Historically African American fraternities and sororities are members of the National Pan-Hellenic Council (NPHC). NPHC’s nine Greek-letter organizations are sometimes referred to as the Divine Nine/ (D9). One must be a matriculating college student or have obtained a bachelor’s degree as a pre-requisite to join a D9 organization. Here are 5 reasons why your African American college-aged student should consider joining a D9 organization.
5. Protection In Numbers
Regardless of what college you choose, in what state HBCU, or PWI, the transfer from high school to university is a culture shock to our teens growing from children into adults. The world swells as we go from a small middle school to a large high school. It triples in size when we get to college. It can be a lonely road without friends, and a trying one when friends come and go. D9 organizations provide for your student brother/sisterhood that is more consistent than fleeting friendships. Protection in numbers is a known preventative against physical harm not limited to assault and kidnapping, an unfortunate threat on college campuses. It is also a protection against the mental harm of loneliness and sadness that may come with living away from home for the first time.
4. Core Values
Chances are, if you have a child that you’ve managed to get to college, that this is a job well done on your part. However, with the growing pains that are often accompanied by rebellion, it is beneficial to have an organization that reinforces the best of your own values. D9 organizations are predominantly made up of Christian African Americans. Each one of them has a five-point thrust that includes something to the effect of scholarship, political engagement, and community service. These core values, along with companions that live by them, can fuel your child’s success during their undergraduate education.
While masculinity can be innate for any boy or girl, manhood is not. Manhood is a mantle that must be passed from man to boy. Manhood means what it means to be a father, a leader, a brother to be relied upon by his brother, a pillar of a community, and all things noble when it comes to the male gender role. Women often come about womanhood a bit more naturally than men come about manhood. D9 fraternities instill and inculcate manhood as a tradition of generation-old tests and trials. Single mothers and fatherless boys can benefit especially from this. When you as a woman, are unable to teach him how to be a man, know that the big brothers of his fraternity can.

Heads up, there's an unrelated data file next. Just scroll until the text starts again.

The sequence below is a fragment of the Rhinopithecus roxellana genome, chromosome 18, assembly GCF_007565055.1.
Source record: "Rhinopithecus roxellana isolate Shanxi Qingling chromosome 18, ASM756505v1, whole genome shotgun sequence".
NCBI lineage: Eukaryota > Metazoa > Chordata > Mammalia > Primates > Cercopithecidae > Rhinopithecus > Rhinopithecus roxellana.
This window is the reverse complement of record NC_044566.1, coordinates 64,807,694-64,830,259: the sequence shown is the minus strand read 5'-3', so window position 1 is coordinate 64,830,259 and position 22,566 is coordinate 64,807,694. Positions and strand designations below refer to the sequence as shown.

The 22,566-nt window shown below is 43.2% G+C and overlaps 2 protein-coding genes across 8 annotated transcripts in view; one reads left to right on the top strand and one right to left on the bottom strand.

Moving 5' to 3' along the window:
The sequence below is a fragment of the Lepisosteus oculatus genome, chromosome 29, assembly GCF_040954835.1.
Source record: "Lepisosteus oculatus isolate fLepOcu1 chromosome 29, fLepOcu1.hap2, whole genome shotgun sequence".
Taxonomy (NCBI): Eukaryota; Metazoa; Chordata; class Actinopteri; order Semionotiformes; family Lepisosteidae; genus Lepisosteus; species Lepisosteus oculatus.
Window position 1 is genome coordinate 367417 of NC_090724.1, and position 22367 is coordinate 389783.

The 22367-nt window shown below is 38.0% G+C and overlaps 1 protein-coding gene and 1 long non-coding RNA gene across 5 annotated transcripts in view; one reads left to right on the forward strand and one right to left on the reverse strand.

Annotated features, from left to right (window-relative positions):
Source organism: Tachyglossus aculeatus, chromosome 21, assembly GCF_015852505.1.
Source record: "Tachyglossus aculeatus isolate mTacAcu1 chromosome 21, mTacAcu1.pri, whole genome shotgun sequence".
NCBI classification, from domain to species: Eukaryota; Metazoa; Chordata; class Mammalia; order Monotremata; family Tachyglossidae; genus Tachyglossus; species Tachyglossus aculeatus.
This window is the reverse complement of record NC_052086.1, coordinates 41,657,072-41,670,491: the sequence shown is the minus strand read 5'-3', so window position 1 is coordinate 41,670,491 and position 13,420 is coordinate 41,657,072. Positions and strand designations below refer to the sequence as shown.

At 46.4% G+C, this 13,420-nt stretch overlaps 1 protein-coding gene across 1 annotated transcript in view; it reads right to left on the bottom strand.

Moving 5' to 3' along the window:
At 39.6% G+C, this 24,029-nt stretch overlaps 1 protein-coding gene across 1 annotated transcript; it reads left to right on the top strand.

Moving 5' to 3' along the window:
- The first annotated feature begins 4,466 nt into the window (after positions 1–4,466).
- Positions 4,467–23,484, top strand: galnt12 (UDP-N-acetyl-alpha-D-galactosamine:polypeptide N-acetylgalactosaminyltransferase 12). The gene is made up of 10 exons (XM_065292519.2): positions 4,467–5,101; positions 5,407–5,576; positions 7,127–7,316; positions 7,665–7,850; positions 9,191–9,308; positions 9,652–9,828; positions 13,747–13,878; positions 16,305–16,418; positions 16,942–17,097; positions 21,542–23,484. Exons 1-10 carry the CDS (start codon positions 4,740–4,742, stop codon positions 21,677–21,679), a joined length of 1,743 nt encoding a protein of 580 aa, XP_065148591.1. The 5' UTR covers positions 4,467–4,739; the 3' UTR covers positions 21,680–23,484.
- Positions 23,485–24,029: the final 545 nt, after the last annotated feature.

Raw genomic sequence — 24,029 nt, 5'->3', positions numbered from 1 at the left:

2. Community Service
It was mentioned before but deserves to be mentioned again: Community Service. In reality, we as African Americans despite all of our strides towards success and upward social movement, are in reality one of the poorest most disenfranchised communities in America. D9 Community Service allows for our best and brightest to return to their marginalized communities to pay it forward. Each one may teach, but first, they must reach one. These organizations make it easy for them to participate in community service because they are always in the know. From demonstrations to voter registration D9 organizations make it easy to be a positive change in the black community.
Let’s say your daughter graduates from Spelman College and is hired as a White House intern in Washington D.C. She doesn’t know anyone there. She’s never been there, doesn’t know where to live, where to shop, or how to meet people. Let’s say this same daughter just so happens to be a soror of Delta Sigma Theta Sorority Inc/ (DST). The largest D9 sorority. She can alert the DST graduate chapter at Howard University, notify them of her arrival and expect to be treated like a blood sibling. Accommodated and integrated, your daughter can go anywhere in the USA for the first time and find herself a Delta who is willing to help her out. This goes for any D9 organization.